Google Cloud sales surge 46% to $13.1 billion in 2020

Google parent Alphabet Inc on Tuesday reported record revenue for the second straight quarter despite the pandemic, driving shares up 6 percent as it topped estimates for both advertising and Cloud sales as customers unleashed budgets for the holidays.
Google Cloud at IT trade showCutbacks by travel and entertainment advertisers in 2020 were nearly made up as the year went on by new spending from retail clients and others that were driven online by COVID-19 lockdowns.

Google’s advertising business, including YouTube, accounted for 81 percent of Alphabet’s $56.9 billion in fourth-quarter sales, which rose 23 percent compared with a year ago.

Google’s Cloud unit also benefited from the pandemic. Google Cloud sales were $3.83 billion, or $13.1 billion for the full year, up 46 percent from 2019.

In a new disclosure, Alphabet said Google Cloud posted an operating loss of $1.24 billion in the fourth quarter and $5.6 billion for 2020, a 21 percent wider loss than in 2019.

Google, which generates more revenue from internet advertising than any company globally, has long faced questions over whether it can spin the cash from its advertising business into a newly profitable venture. The new financial details suggest that goal still may be years away.

Alphabet’s quarterly profit rose 43 percent to $15.2 billion, or $22.30 per share, compared with the average estimate of $10.895 billion, or $15.95 per share.

The company said it expects a $2.1 billion boost to operating results in 2021 after a new assessment extended the useful life of its servers and networking gear by a year or more.

Though Alphabet increased its cash hoard by $17 billion in 2020 to $137 billion, investors continue to scrutinize its growing expenses.

Alphabet’s costs to license programming for YouTube, operate data centers and stock consumer products have soared in recent years. Those other costs of revenue now account for about 27 cents for every $1 in sales, up from 23 cents four years ago.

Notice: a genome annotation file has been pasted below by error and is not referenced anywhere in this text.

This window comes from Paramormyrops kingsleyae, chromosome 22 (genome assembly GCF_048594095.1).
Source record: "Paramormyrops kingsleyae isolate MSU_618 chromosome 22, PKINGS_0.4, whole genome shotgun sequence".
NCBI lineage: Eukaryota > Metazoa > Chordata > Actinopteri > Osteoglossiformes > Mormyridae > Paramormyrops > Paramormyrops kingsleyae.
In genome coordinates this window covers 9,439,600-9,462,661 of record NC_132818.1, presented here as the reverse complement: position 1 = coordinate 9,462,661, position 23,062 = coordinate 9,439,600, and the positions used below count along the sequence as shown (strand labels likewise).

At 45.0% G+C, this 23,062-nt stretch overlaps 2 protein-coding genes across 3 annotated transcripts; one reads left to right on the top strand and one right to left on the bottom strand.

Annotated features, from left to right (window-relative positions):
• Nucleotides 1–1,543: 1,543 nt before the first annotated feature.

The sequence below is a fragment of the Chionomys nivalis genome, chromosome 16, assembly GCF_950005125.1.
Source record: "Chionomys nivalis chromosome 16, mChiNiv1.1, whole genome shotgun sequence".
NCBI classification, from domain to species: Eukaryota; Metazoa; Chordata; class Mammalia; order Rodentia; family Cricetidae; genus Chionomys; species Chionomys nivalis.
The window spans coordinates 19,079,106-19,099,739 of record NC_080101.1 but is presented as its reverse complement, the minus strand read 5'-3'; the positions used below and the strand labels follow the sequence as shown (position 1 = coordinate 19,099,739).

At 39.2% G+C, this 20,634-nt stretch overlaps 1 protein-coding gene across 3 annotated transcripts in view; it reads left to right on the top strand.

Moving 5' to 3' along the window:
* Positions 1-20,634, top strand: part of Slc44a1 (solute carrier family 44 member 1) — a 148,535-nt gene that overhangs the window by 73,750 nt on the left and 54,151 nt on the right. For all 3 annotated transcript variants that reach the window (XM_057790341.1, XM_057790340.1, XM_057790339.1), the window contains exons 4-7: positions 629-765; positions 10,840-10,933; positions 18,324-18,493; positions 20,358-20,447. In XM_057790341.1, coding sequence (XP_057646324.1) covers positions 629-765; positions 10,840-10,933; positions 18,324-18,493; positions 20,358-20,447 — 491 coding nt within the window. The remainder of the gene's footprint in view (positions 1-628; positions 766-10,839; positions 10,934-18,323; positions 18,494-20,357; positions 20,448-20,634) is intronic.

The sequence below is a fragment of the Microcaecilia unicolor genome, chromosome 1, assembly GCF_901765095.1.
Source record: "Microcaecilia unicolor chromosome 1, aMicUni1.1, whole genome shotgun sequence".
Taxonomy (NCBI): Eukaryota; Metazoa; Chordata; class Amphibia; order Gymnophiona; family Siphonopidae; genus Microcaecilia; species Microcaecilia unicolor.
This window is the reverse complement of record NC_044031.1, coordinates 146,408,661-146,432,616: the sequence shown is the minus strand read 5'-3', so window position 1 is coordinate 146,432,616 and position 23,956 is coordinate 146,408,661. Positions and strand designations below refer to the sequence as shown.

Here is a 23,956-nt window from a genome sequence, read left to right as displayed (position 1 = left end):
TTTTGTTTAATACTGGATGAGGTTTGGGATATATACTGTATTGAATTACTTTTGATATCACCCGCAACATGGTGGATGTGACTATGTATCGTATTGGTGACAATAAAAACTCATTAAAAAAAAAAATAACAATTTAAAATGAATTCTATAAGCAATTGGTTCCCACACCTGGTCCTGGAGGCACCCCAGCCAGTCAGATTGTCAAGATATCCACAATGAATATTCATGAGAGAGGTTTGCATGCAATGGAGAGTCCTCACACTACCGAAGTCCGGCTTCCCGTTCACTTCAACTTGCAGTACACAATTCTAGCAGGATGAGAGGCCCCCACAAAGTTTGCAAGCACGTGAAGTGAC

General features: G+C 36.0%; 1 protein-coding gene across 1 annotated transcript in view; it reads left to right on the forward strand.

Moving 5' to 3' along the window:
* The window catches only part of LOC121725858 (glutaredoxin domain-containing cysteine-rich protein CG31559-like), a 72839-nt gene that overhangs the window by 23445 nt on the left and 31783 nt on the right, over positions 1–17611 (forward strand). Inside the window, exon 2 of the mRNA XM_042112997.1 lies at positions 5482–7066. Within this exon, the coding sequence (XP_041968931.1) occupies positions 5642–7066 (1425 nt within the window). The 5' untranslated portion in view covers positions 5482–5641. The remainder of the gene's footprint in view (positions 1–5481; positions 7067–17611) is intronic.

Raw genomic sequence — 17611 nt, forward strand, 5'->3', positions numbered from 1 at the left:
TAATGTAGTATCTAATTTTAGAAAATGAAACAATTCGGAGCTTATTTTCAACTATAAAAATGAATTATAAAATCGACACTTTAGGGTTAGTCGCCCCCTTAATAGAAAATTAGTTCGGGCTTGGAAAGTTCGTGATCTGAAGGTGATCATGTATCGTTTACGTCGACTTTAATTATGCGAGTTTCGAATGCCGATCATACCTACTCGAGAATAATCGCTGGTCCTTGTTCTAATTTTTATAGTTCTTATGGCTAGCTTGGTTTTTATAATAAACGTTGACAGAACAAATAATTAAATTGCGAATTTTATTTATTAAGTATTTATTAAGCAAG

The company’s traffic acquisition costs, which include revenue-sharing agreements with Apple Inc and other companies to distribute Google services, are growing more slowly than the other costs and have steadied at about 18 percent of sales.

Last year, the company slowed hiring and capital expenditures.

Alphabet’s revenue, which for years had consistently increased by about 20 percent annually, in 2020 increased by just 12.8 percent. That marked its slowest growth since 8.5 percent during the Great Recession in 2009.

Google’s lead over the global internet advertising market is shrinking as Amazon.com Inc becomes a bigger threat and China-focused vendors such as Alibaba enjoy a faster rebound from the pandemic. Last week, research company eMarketer estimated Google will capture 30 percent of the market in 2021 while increasing sales by 18 percent to $117 billion.

Google is fighting antitrust investigations or charges across Australia, Asia, Europe and North America.

In addition, Google has threatened to pull its search engine from Australia if the country enforces new rules that would require the company to negotiate fair payments to news publishers to include their content in results.

Analysts also have expressed concern about potential revisions to content moderation laws under new U.S. President Joe Biden. Those laws currently favor companies such as Google.

Alphabet also is monitoring a nascent worker unionization effort and facing ongoing criticism about its underperformance in hiring and retaining women and racial minorities.